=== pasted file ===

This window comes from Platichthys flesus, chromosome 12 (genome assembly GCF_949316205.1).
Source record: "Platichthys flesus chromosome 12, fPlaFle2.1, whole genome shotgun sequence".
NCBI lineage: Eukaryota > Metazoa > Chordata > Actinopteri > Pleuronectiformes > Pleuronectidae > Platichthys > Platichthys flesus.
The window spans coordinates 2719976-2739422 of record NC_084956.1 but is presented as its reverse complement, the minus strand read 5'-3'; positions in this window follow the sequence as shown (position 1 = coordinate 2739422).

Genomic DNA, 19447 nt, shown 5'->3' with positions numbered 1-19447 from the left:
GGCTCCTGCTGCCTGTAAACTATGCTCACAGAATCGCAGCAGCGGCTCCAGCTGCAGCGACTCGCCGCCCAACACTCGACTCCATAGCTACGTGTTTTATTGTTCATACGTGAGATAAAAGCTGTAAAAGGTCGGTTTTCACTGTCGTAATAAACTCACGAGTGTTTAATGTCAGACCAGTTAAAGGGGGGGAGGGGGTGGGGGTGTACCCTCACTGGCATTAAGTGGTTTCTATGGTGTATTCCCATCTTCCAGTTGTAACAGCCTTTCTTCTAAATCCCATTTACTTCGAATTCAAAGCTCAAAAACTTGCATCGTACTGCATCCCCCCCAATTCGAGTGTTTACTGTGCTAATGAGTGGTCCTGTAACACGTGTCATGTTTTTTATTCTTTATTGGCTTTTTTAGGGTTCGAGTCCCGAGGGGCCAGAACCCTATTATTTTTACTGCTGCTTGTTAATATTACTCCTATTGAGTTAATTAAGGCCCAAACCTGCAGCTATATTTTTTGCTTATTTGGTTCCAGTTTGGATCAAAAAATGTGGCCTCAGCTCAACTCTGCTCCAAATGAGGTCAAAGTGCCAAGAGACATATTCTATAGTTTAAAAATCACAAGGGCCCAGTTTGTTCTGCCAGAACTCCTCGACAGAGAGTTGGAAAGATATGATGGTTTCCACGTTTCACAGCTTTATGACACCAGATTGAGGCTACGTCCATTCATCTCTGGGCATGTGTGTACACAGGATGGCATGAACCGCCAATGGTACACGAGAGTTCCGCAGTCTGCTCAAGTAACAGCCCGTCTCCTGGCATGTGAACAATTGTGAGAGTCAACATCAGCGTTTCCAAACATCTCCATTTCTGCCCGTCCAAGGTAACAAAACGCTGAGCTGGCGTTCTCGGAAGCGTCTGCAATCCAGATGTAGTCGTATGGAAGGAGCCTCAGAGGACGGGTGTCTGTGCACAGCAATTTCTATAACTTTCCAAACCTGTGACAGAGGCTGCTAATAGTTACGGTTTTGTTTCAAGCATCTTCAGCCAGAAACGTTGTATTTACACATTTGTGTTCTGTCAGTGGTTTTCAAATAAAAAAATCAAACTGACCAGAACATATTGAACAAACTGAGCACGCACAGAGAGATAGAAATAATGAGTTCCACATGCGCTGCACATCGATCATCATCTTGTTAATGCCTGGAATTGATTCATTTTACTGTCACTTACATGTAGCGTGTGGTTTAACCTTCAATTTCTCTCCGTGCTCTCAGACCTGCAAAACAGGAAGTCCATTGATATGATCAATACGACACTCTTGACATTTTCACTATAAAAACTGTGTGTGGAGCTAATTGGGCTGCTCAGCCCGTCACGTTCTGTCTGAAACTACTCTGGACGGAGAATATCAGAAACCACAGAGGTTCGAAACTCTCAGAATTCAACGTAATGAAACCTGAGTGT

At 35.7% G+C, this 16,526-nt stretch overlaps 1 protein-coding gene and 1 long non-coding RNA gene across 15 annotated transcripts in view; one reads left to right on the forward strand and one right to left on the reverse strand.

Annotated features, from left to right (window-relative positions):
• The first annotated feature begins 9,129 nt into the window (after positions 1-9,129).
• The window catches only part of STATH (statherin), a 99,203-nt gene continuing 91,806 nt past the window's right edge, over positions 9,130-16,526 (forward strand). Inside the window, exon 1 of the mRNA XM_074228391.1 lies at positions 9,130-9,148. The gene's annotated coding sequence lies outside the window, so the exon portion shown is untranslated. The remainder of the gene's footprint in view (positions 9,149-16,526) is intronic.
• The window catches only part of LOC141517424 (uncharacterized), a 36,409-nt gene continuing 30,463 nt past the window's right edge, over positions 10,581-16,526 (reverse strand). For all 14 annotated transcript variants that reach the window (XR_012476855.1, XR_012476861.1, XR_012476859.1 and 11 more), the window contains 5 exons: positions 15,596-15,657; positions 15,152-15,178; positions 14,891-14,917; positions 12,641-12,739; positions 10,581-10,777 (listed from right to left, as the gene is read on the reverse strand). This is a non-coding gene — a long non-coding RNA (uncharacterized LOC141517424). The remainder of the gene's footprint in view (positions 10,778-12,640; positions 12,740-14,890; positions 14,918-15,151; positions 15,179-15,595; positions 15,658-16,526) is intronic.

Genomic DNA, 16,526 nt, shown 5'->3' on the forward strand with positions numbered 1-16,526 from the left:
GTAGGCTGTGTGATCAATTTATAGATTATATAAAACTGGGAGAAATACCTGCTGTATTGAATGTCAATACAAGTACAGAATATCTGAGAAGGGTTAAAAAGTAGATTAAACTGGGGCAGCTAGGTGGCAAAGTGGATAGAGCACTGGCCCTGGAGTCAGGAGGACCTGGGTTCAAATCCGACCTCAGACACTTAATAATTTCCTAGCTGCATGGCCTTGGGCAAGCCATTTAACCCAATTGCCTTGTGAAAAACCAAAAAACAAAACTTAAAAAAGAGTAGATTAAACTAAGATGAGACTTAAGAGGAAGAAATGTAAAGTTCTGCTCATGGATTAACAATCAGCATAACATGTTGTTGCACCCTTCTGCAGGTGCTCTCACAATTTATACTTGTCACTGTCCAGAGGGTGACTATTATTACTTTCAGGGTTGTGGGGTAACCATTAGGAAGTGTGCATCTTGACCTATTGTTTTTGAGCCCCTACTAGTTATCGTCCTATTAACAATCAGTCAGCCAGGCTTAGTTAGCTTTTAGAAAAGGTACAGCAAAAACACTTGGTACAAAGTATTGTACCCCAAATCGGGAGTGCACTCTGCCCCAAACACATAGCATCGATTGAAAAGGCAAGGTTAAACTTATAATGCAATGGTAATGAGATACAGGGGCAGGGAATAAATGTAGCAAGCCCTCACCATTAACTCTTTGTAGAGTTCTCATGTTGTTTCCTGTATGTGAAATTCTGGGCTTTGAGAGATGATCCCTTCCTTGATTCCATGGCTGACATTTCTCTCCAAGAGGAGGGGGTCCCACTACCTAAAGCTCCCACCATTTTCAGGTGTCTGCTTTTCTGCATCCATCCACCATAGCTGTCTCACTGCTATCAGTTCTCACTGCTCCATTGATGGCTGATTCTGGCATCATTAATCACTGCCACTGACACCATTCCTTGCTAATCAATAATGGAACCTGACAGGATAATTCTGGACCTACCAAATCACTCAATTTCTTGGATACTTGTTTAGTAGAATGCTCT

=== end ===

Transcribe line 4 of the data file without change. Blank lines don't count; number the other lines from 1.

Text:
The window spans coordinates 2719976-2739422 of record NC_084956.1 but is presented as its reverse complement, the minus strand read 5'-3'; positions in this window follow the sequence as shown (position 1 = coordinate 2739422).